Consider a simple Arthur-Merlin game: Arthur probabilistically chooses a string r sends it to Merlin who responds with y and then Arthur runs some algorithm A(r,y) to decide whether to accept. Merlin's goal is to achieve the highest acceptance probability possible p for Arthur. Suppose we run the game twice in parallel, Arthur sends r1 and r2 and Merlin sends y1 and y2 and Arthur accepts if A(r1,y1) AND A(r2,y2). The highest possible acceptance probability will be p2.
Now consider the MIP model with two Merlins M1 and M2 who cannot communicate with each other. Arthur sends u and v to M1 and M2 respectively who respond with y and z. Arthur accepts based on some function A(u,v,y,z). Once again M1 and M2 try to achieve the highest possible acceptance probability p. Now we run the game twice in parallel, Arthur sending u1 and u2 to M1 and v1 and v2 to M2 receiving y1 and y2 from M1 and z1 and z2 from M2 and accepting if A(u1,v1,y1,z1) AND A(u2,v2,y2,z2).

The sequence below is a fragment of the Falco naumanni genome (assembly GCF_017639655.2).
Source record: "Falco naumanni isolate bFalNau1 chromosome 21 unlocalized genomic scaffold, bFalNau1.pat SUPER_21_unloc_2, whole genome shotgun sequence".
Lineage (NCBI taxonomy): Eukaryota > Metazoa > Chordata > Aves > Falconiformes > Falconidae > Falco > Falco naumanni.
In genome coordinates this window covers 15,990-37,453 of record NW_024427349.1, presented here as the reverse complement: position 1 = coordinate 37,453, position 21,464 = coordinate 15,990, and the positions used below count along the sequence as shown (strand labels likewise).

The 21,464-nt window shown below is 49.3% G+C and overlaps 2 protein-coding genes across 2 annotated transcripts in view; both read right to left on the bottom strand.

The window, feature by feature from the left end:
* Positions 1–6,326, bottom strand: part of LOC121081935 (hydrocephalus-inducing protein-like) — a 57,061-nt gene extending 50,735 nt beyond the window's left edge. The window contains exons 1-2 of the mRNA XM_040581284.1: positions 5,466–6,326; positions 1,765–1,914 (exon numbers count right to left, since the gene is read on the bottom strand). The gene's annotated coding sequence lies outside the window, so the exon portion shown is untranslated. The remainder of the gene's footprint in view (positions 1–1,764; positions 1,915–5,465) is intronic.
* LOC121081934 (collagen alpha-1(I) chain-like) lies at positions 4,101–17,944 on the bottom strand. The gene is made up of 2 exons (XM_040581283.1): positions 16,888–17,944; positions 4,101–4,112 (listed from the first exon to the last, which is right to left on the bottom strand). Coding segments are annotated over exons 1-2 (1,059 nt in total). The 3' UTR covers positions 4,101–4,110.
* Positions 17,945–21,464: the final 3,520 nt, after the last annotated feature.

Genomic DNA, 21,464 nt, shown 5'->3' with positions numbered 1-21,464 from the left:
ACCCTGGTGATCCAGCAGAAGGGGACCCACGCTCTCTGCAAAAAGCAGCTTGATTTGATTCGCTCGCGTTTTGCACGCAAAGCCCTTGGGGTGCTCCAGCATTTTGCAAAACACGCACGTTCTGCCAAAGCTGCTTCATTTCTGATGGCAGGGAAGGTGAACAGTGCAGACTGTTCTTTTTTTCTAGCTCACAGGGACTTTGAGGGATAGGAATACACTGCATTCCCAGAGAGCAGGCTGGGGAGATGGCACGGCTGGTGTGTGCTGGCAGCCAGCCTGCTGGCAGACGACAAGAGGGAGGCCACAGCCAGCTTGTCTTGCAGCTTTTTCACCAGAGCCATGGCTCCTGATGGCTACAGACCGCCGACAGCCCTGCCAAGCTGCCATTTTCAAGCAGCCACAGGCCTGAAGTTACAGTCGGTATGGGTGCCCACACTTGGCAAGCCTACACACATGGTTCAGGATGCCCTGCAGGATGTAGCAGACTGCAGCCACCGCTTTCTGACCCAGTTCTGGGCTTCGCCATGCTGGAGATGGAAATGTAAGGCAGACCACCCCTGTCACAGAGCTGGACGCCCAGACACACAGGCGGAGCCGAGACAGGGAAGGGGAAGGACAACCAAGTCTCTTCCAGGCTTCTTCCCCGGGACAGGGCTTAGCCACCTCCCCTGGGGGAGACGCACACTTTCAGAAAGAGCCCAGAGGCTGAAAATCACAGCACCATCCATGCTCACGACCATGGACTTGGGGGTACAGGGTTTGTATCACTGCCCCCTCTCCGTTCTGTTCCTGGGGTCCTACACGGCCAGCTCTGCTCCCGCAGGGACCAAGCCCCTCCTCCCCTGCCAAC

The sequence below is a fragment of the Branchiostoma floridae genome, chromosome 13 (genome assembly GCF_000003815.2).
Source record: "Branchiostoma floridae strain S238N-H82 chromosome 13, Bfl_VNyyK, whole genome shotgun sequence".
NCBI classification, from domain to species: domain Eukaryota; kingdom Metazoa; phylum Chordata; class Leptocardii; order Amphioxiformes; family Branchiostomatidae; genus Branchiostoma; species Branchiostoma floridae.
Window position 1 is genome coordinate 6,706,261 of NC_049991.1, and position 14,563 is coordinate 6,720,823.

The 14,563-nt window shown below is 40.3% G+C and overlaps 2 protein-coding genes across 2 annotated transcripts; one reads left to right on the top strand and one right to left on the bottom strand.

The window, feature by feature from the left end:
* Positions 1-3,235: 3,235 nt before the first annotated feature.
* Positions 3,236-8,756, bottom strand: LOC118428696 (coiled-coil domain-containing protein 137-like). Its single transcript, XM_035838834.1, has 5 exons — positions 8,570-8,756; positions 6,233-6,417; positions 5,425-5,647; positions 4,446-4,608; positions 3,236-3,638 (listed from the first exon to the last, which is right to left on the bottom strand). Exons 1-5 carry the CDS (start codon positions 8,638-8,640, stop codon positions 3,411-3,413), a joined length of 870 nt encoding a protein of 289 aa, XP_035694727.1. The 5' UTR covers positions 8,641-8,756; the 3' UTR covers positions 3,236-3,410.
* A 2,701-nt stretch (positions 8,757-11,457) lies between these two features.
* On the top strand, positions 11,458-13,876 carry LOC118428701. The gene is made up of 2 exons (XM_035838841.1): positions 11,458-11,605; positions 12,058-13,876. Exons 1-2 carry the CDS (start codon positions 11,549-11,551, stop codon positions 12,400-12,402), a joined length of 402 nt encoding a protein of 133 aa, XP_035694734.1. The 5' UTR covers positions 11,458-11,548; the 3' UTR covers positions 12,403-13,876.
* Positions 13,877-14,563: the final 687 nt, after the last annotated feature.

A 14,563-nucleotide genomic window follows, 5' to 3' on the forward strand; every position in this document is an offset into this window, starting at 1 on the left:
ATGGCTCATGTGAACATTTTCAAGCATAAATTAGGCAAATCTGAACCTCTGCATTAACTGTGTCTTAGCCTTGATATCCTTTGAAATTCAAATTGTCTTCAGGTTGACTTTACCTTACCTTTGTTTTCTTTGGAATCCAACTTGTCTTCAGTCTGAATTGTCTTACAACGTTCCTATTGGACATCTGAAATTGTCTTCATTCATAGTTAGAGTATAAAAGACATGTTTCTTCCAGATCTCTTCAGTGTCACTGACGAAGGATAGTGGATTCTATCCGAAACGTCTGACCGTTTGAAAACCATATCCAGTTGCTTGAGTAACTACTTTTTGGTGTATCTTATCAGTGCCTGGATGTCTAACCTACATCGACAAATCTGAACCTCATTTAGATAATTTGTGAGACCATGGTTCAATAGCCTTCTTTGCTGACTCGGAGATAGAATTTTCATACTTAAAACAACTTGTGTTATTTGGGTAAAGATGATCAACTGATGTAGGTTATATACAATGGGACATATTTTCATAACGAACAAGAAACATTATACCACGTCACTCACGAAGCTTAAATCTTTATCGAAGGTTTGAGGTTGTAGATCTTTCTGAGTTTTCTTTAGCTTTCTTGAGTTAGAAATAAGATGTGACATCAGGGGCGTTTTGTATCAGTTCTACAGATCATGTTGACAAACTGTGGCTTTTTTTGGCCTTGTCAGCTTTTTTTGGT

One might assume that the best the provers can achieve is p2 (an assumption in fact made in an early paper co-authored by a certain weblog author) but in some circumstances the provers can do better. However Ran Raz shows that if p is less than 1, one can get an exponential decrease in p with a polynomial number of parallel rounds in
This paper settles one of the more perplexing aspects of multiple prover proof systems with a highly complicated proof. The result also plays a critical role in reducing the number of queries in probabilistically checkable proof systems which led to some optimal approximation bounds.
As a side note I am off on vacation tomorrow and Adam Klivans will guest blog in my absence. Enjoy.